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  • Reflections On Tutorial Design In Puzzledorf

    - Stuart Burfield
  • This article was originally posted here on my blog.


    Tutorial design is something that varies across many games. Some games handle it better than others, and the requirements themselves are going to vary depending on the genre, complexity and intended audience of the game.

    For Puzzledorf, I wanted it to be as accessible to as wide an audience as possible. To achieve this, I used a lot of non-gamers for a base line in my play testing, but then also balanced it with more experienced gamers, both fans of the puzzle genre and those who never play puzzle games. The end result was that the game was fun to a broad range of people, both gamers and non-gamers, puzzle fans and non-puzzle fans, which to be honest really surprised me.

    Strictly speaking, as far as marketing is concerned, my primary target audience is Puzzle and Sokoban players. But since play testing showed it has the potential to have a wide secondary audience, that a lot of non-puzzle gamers enjoyed it, I felt it was super important to get the on-boarding process right, meaning the tutorials and how I introduce new players to the rules of the game. My goals:

    • Make sure anyone can easily learn the rules and controls of the game
    • Don't alienate new players
    • Don't bore experienced players with a long and drawn out tutorial full of unnecessary information
    • Make sure players learn the rules properly, but quickly

    I am going to reflect upon how I attempted to solve this.

    Before continuing, I realise you could make tutorials optional, and that may work for some games. However, I opted against this, since I wanted to reach the widest possible audience. Play testing showed it was necessary to have tutorials.

    Bear in mind the game also has colour blind options.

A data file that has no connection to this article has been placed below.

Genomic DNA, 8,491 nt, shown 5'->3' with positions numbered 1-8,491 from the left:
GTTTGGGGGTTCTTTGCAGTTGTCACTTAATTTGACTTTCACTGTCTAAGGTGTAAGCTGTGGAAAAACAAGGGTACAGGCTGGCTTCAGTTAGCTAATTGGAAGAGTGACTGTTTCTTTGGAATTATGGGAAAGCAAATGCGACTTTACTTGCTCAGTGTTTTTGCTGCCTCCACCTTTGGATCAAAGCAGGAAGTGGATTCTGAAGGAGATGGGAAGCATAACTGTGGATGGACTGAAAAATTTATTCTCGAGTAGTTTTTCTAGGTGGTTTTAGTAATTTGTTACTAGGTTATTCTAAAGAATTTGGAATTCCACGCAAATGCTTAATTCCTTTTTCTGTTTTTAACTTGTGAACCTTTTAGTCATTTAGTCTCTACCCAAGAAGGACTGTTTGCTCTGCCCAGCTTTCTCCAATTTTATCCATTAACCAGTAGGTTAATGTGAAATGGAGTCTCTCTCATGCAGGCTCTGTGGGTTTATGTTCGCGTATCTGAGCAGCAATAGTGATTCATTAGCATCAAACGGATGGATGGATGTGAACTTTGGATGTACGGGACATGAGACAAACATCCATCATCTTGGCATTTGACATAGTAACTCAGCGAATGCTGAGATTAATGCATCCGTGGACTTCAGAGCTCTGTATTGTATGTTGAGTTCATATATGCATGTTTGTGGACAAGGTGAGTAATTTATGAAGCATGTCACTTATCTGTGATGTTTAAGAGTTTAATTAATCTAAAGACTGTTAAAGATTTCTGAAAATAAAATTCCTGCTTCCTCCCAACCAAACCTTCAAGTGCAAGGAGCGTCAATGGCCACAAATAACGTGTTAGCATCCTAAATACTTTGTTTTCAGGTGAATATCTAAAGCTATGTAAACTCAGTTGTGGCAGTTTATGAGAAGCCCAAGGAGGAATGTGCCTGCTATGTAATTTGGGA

Play Testing

    Throughout the process, constant play testing was necessary to make sure the tutorials were effective. My method was:

    • Put someone in front of the game
    • Make them play from the start
    • See how long it takes them to learn the rules of the game
    • If they ask for help, refuse, because I won't be there to help customers later
    • Test with a variety of player types as discussed in the intro

    Through using this process, I was able to refine which methodologies were working, and which weren't. But first, a trip back to the past.

    Past Experiences

    I've made puzzle games before. I made a bunch of small experimental games using Puzzle Script and one for mobile, which taught me a lot. My biggest take away was this:

    "Most people won't read text in tutorials. They will mindlessly zip through it and think they can figure it out on their own."

    The irony was, after having completed the tutorial, people would then ask me questions which were covered in the tutorial, because they didn't read it. Generally they forgot the concept of "Undo" or "Restart", which lead to comments like, "I like the game, but it would be nice if you didn't have to restart the whole puzzle each time," at which point I gently reminded them they can use "Undo" to redo one move (yes, back then I explained things, which didn't help the game).

    The mobile game tutorial was very guided, using text at specific points to explain both the controls and the rules. I don't think a single young person read the instructions. One or two older "non-gamers" did. I came to the following conclusion:

    "If I want to reach the widest possible audience, with a puzzle game, try and remove text completely from the tutorial."

    These were experiences specific to a block-pushing puzzle game. People's willingness to read tutorials for a more complex game like an RPG is probably quite different.

    The fact people got stuck confirmed I needed tutorials, but how to make them actually useful, so that players didn't just skip through and miss all the important information?

    No Text

    I decided to try and have no text - except to explain the controls. One thing I learned:

    "If players get stuck, they are more likely to read and look for help."

    Strictly speaking, the tutorial for Puzzledorf has no text. The controls are displayed as a static image in the upper left corner, but they can be hidden and shown with a key press, and are present in all levels. I have it present across all levels because it's quite common for people to blitz the first 2 or 3 levels, get stuck, then forget how to undo / restart. This was the simplest solution that saved people stumbling around pause menus. Some players also would not realize to go looking for instructions in the pause menu, so this served everyone.

    Other than that, there is no text. Instead, I opted to teach through design.


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